To buy or not to buy a cardio machine for the home…

Okay, my gym membership is running out and I can’t afford to keep it. My Kickboxing is up in February and I can’t afford to keep that. And thanks to my crazy work schedule the past two months, either too many hours or at all the worst times for the gym, I’ve gained quite a bit of poundage. As much as I want to lose weight, when you’re working 12 hours a day and have memberships at two NOT-24 hour places, how the hell are you supposed to get your cardio in safely?


I liked gym machines–even if I got annoyed with having to make the trip in between everything else–because they were better quality and you didn’t need to worry about servicing them or replacing the parts. Especially when we’re talking elliptical trainers and recumbent bikes and all that. They had some good ones to use and I never had a problem with them. And even if they did, there were plenty more on the floor to use.

I always went to the gym because I didn’t worry about the machines squeaking or moving around when I really got going–they were super heavy and sturdy and didn’t move. Some just needed a bit of oil and it was always done by the time I got back, or maybe it got replaced so it could be serviced.

When I look in the stores, which I’ve done at different times on a whim throughout the past few years, they just don’t look right to me. I’m a fan of the elliptical machine because it helps me get my heart rate up without killing my knees. I hope I can get to more bike riding and maybe get into running if my knees can hold up. I am trying to clean out our weight room so we can actually use it for that purpose, and when that happens, maybe I’ll have room for 1 cardio machine…or I’ll just put it in my room and walk around it all the time. Not like anybody else is ever in there anyway.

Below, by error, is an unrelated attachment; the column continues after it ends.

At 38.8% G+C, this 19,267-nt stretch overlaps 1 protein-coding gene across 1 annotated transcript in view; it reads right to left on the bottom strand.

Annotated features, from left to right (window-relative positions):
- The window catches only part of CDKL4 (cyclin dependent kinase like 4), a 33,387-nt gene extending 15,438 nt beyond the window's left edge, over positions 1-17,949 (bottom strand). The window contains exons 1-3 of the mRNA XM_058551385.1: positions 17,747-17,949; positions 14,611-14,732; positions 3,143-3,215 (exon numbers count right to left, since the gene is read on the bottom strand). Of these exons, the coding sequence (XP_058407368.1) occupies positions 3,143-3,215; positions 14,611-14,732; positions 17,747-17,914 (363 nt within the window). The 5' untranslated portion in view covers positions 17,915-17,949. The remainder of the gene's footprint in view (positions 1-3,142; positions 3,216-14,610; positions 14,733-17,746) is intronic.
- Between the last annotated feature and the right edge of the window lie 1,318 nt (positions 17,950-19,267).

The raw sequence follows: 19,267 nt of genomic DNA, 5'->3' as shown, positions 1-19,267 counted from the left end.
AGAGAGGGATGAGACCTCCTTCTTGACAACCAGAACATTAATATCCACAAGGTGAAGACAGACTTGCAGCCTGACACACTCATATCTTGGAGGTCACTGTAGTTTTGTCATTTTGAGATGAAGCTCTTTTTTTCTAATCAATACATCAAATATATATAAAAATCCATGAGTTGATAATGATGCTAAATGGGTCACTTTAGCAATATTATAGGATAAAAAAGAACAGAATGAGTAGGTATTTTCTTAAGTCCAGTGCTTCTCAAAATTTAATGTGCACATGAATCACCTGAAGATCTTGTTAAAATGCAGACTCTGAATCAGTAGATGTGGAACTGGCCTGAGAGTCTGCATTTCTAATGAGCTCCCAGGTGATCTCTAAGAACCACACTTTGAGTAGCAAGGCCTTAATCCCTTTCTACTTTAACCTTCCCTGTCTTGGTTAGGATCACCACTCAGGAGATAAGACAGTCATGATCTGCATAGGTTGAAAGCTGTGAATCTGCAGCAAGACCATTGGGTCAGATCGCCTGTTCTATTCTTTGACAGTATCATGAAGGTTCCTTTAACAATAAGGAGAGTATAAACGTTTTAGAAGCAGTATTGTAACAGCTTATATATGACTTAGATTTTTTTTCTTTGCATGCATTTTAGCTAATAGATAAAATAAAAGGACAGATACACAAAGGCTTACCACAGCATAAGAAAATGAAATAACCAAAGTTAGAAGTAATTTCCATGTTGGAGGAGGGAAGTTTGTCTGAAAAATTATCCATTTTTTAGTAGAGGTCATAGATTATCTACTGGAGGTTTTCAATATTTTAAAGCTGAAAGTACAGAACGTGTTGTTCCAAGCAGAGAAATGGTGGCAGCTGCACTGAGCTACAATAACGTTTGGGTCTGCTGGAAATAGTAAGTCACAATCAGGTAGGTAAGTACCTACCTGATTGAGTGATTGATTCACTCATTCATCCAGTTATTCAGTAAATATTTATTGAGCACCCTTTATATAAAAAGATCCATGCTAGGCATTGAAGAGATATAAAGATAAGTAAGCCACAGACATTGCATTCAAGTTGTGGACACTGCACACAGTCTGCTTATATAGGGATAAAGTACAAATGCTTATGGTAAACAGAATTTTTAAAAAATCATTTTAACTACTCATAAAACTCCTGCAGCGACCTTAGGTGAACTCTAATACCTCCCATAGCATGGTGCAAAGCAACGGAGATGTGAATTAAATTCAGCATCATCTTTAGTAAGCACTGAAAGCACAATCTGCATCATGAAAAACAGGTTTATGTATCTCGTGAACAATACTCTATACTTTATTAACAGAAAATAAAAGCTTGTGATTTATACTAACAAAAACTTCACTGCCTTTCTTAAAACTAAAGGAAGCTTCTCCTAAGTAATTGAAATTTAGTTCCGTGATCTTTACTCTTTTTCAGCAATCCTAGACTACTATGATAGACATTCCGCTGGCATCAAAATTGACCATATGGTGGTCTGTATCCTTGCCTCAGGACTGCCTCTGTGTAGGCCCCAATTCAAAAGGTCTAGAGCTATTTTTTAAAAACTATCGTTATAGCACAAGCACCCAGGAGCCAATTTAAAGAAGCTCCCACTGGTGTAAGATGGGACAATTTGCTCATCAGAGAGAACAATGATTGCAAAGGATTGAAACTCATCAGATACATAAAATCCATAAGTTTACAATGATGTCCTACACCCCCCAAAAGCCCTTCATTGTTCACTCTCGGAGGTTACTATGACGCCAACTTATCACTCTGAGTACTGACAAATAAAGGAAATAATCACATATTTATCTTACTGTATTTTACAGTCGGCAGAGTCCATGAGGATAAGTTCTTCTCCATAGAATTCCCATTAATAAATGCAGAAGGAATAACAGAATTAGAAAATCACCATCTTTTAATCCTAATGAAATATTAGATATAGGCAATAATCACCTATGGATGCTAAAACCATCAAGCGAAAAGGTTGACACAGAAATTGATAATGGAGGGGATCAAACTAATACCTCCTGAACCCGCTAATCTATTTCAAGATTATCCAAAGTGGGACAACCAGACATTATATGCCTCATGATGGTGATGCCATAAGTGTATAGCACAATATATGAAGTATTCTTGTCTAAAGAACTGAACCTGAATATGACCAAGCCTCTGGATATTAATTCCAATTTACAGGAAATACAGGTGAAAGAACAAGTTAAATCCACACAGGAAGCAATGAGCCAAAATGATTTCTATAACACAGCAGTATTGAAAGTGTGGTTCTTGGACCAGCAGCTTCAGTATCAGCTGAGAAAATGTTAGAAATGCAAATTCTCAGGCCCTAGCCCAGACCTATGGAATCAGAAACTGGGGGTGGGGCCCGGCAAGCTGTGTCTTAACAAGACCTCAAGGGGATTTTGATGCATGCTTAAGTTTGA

But there are some things I must know for sure before I’d buy an elliptical trainer for the house:

  1. I have to be able to buy the best one I can as cheaply as I can. I can’t drop a grand on a machine and then have it break down 6 months later. I can barely budge my credit cards right now because of my crazy paychecks and such. My budget will be easier to understand once I get back to just two jobs I’m working on. I might be able to scrape together $500 max for a machine in the next few months, but that’s because I refuse to put it on my credit card…and though I considered layaway, my paychecks are too variable to make that commitment.
  2. I’m skeptical about 2 or 3-in-1 machines. With the “convenience” there always seems to be some kind of trade off, whether it’s converting between settings, parts wear-and-tear, and ease of use. I like the recumbent bikes at the gym, too, but the elliptical is my best go-to for getting that heart rate up and improving my rhythm. I won’t deny it would be handy to get a hybrid (especially when it’s raining and I made biking goals again) if only to save room…but there are just too many questions right now, and I question their durability.
  3. I have to be able to see it in the store. I know there are tons of possibilities on the internet, that there are always more available online than there are in the store. The problem is, I want to see what all comes with the item, and ask questions of the salespeople. Admittedly, I haven’t had a variety of places to look yet. Down in the east Houston area, I’ve only looked in Sears and Academy at the moment…I’m going to make a list of other places to see. But I hate Walmart with a passion, so I’m never going there even if it was the best deal of all time.